- Talk with strangers. Really. There was a time when we weren’t instructing our children that every stranger might be dangerous. (In fact, overwhelmingly child abductions are by someone known to the child.) Learning how to engage appropriately with people you don’t know is an important skill.
How might your child safely practice speaking with strangers? It can happen while you’re on a walk, while waiting in line at the grocery store, or at the airport while you are waiting for a flight. Learning to chat with strangers is the skill of how to begin a new acquaintance. Bowdoin College’s Executive Director of Career Exploration and Development, Kristin Brennen, explains that often job opportunities come from networks and being able to have good conversations with strangers is one important way to go about expanding your network. With this in mind, Bowdoin students are paired with alums they don’t know for 20 minutes to engage in a get to know you conversation. I’ve been part of this program for several years and have enjoyed it immensely. And I ended up hiring one of these “strangers”!
Chatting with strangers might form the basis of a family challenge. Two conversations a week with someone you just met. Then during a family meal or hang out time, you all can share what you’ve learned about these new contacts.
- Explore a new place. This could be your own town or city, but a part of it you haven’t previously visited. You might visit a new museum or a new restaurant. Take a new path at a state park. The specific destination doesn’t matter as much as simply going someplace where you don’t exactly know what you’ll find. Part of the adventure is in the uncertainty and being open to the notion that even if you don’t know what is around the corner that it could well be something enjoyable and good. As a family, can you commit to an adventure in exploration every week or two?
- If your budget and schedule allow, you might consider a summer program or camp. The reason so many adults fondly remember summers spent at a program or camp is that they were able to relax, be themselves, meet new people, and often make lifelong friends. Without worrying about grades and homework or being judged, it was a safe place to stretch themselves. They took some risks and explored their interests. This combination of developing new friendships and new skills is a powerful combination. Without your parents around, you fully own this growth and it can be a real boon to your confidence. And the amount of growth that can happen in a few weeks is extraordinary.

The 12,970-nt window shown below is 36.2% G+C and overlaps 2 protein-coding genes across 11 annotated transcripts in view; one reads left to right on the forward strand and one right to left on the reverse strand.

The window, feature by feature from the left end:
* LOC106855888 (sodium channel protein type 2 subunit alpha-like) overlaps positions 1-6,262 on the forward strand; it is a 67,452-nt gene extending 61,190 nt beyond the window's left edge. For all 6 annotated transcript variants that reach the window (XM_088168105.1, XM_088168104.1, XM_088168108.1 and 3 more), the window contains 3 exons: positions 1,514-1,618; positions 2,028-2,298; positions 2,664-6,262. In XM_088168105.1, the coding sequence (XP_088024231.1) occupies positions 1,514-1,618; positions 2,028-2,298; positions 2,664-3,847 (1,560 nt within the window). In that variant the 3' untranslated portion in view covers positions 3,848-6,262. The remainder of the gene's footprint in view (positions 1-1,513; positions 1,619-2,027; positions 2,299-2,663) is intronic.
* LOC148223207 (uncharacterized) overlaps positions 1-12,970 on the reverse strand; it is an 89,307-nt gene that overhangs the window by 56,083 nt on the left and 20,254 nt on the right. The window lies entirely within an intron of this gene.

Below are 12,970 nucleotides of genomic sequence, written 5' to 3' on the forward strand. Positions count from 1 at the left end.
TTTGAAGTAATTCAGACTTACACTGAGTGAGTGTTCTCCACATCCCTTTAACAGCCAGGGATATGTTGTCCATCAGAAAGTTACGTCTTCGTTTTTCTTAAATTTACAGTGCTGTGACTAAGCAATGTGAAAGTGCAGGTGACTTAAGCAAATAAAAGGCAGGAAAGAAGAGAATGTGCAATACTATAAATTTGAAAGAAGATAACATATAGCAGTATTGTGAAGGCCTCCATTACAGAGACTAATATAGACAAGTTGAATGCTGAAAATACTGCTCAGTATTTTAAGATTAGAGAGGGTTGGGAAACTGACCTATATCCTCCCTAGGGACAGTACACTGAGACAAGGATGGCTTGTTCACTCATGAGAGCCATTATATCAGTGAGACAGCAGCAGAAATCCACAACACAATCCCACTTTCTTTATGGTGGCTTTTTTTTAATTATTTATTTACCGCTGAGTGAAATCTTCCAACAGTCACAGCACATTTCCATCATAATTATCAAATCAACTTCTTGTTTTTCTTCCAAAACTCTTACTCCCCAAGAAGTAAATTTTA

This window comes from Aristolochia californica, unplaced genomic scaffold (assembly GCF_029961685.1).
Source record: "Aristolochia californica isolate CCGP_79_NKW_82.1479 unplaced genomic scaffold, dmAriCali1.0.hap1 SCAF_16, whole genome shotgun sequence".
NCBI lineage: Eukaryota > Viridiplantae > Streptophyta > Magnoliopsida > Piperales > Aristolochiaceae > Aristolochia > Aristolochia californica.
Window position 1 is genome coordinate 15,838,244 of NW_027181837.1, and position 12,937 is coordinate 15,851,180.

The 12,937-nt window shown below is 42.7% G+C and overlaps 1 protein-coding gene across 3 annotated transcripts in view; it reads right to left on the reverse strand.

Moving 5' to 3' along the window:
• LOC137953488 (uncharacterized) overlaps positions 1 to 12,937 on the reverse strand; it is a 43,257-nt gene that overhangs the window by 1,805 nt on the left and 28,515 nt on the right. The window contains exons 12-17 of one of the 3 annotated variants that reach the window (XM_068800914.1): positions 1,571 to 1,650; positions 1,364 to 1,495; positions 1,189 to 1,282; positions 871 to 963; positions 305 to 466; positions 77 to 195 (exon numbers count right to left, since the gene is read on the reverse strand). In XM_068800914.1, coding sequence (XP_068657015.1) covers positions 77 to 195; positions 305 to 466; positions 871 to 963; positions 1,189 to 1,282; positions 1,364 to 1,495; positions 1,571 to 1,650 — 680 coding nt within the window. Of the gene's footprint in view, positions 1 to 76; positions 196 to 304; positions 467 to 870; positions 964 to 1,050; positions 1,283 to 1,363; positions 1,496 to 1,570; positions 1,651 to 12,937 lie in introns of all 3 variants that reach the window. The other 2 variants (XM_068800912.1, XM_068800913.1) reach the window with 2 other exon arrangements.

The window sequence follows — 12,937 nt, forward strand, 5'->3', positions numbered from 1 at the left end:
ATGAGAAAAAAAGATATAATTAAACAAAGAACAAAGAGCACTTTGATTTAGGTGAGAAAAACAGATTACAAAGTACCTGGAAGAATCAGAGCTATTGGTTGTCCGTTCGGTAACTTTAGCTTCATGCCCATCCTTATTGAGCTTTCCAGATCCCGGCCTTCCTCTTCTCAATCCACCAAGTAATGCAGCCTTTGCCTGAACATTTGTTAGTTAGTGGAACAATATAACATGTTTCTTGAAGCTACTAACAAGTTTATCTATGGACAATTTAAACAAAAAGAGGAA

One of the things COVID stole from many people was joy. We need to go in search of it again. For our young people, because so much child development involves interacting with others, helping them find the joy in being with others is a gift that will last a lifetime.
Notes: I’ve raised the notion of family challenges. The reason is that it’s much more likely that you and your children will follow through on reducing screen time or striking up conversations with strangers if you are holding each other accountable. Gamifying things can be quite fun and may be just the impetus your child – and you – need to make connections with others and to boldly reenter the world.
Moira Kelly is the president of EXPLO and someone who loves chatting with strangers.
If you’re looking for more evidence and support for the tremendous benefits of speaking with strangers, check out:
- Why Strangers Are Good For Us by David Sax, New York Times
- The Surprising Benefits of Speaking with Strangers by Joe Keohane, The Atlantic
Moira Kelly, EXPLO President